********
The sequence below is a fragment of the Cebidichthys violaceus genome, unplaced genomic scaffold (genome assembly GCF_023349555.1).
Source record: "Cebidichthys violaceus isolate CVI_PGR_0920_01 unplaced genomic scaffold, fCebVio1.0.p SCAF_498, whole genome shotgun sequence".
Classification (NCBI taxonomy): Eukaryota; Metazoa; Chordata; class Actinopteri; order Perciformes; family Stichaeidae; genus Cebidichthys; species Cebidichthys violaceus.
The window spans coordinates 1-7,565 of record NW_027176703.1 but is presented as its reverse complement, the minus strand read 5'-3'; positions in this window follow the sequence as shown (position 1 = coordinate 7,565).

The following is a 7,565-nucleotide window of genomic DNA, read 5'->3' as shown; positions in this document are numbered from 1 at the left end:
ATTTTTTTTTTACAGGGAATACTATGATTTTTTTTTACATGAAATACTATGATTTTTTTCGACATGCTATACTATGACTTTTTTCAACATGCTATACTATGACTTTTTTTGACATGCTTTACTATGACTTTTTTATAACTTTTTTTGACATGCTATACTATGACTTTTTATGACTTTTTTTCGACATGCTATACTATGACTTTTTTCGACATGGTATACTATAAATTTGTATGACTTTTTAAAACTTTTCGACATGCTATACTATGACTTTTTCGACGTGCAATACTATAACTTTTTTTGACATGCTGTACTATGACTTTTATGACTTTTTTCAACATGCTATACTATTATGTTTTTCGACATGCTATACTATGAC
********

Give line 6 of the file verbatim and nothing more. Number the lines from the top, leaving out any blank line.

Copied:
ATTTTTTTTTTACAGGGAATACTATGATTTTTTTTTACATGAAATACTATGATTTTTTTCGACATGCTATACTATGACTTTTTTCAACATGCTATACTATGACTTTTTTTGACATGCTTTACTATGACTTTTTTATAACTTTTTTTGACATGCTATACTATGACTTTTTATGACTTTTTTTCGACATGCTATACTATGACTTTTTTCGACATGGTATACTATAAATTTGTATGACTTTTTAAAACTTTTCGACATGCTATACTATGACTTTTTCGACGTGCAATACTATAACTTTTTTTGACATGCTGTACTATGACTTTTATGACTTTTTTCAACATGCTATACTATTATGTTTTTCGACATGCTATACTATGAC